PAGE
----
Formula 1 should be careful not to turn its drivers into “robots” by preventing them from showing emotion, according to Red Bull team principal Christian Horner.
Max Verstappen was handed a penalty of two days of public service by the FIA for pushing Esteban Ocon after the Brazilian Grand Prix, with the pair having collided on track during the race. The incident with Ocon — who was a lap down — cost Verstappen a likely victory, and while Horner (pictured above, with Verstappen) says his driver shouldn’t have got physical he also wants to see emotions in F1.
“Drivers aren’t robots at the end of the day, nor should they be,” Horner said. “We see in other sports that there is interaction between players and it’s down to the referee obviously to step in and manage that.
“I don’t think it got out of hand. I don’t know what words were exchanged between the two of them and while violence in any way shape or form shouldn’t be condoned, emotions run high and occasionally boil over.
“There’s a lot of history between those two drivers which goes right back to karting and what we don’t know is what words were exchanged between them, how he was antagonized.
“You have to also understand emotions — you just have had a backmarker take a grand prix victory away from you, it’s inevitable that they’re running high.”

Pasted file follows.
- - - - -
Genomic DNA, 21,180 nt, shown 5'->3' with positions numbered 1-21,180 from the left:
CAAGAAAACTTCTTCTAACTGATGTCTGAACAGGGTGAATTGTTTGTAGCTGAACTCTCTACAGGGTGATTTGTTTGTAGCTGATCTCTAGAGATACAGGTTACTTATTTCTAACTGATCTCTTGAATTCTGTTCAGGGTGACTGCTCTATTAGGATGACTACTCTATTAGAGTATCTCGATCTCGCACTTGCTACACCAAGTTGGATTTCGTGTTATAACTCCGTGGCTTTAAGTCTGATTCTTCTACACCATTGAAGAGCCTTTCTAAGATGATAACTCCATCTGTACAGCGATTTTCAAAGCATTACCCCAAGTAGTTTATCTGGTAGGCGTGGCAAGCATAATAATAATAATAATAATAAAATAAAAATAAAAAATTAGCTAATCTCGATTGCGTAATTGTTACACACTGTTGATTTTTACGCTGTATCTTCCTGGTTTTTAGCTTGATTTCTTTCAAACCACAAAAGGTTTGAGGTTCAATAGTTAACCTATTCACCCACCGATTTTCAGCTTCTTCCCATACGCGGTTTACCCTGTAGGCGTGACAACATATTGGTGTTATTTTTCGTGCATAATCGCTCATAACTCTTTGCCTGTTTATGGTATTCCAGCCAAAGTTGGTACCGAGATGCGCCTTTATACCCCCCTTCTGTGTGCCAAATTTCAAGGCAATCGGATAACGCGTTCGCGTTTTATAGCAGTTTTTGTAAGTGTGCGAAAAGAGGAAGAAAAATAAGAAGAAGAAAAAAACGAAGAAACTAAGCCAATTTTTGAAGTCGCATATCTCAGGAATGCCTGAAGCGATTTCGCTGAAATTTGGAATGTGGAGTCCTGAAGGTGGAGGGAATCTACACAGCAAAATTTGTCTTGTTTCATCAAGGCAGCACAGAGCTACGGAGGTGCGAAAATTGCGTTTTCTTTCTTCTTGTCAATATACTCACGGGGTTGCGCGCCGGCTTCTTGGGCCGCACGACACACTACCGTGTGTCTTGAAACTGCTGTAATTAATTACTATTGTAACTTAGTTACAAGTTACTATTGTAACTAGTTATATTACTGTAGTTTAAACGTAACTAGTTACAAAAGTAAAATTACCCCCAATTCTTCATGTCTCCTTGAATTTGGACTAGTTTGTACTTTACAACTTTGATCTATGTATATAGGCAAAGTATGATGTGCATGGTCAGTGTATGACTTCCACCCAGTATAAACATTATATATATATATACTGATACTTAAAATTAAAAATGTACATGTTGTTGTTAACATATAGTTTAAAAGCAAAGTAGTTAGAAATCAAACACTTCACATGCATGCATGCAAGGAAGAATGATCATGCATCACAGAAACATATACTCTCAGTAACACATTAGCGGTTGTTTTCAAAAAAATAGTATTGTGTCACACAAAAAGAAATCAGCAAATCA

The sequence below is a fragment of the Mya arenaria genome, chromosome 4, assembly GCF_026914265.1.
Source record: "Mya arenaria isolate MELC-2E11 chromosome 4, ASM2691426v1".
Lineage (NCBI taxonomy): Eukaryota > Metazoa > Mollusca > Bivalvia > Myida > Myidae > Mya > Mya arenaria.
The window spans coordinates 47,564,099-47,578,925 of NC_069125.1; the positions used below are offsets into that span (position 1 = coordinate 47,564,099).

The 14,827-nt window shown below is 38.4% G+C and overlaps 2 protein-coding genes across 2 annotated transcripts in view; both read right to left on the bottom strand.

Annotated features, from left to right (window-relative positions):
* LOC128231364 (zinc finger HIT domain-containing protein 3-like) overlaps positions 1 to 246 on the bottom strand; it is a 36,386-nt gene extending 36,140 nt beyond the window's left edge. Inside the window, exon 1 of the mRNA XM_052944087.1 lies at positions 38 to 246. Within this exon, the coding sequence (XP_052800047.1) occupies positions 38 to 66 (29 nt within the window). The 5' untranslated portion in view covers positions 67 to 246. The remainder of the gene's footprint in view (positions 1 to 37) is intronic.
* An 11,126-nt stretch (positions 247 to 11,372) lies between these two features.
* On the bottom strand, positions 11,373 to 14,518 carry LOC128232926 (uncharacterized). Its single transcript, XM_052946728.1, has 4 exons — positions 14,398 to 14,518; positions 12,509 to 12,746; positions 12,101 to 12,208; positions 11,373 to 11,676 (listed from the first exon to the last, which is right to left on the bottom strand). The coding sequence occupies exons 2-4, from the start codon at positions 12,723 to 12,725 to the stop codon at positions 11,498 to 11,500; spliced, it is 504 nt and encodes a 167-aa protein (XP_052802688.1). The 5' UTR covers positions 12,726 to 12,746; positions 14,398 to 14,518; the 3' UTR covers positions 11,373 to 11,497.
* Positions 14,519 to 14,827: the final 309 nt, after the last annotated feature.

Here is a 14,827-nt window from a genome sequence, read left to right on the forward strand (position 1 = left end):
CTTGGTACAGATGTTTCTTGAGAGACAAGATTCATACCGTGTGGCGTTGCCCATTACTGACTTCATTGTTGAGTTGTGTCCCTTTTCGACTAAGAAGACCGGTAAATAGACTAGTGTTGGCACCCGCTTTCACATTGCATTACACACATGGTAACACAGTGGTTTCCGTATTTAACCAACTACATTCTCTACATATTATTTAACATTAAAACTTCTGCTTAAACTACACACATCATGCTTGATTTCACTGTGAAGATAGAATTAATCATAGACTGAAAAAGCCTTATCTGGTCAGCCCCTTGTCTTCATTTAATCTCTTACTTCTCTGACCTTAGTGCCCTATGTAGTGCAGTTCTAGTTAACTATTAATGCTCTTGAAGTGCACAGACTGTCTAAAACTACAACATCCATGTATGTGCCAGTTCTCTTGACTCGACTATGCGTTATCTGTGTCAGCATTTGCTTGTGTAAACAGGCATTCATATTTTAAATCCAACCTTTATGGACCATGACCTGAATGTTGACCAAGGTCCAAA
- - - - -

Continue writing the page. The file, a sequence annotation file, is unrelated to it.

Although the FIA stewards handed out a punishment to Verstappen for his reaction in Brazil, race director Charlie Whiting is unconcerned by recent aggressiveness after Sebastian Vettel was also penalized for damaging FIA scales in Interlagos.
“Let’s be realistic, it’s happened a number of times in the past, we all know that,” Whiting said. “In terms of the actual incident (between Verstappen and Ocon), it didn’t look that serious, but any physical contact I don’t think can be condoned.
“(Vettel) just lost his cool a little bit, and paid the price for it … It’s just the way it goes. I don’t think they’re at all linked, I don’t think there’s an ‘outbreak of violence’ because of those incidents.”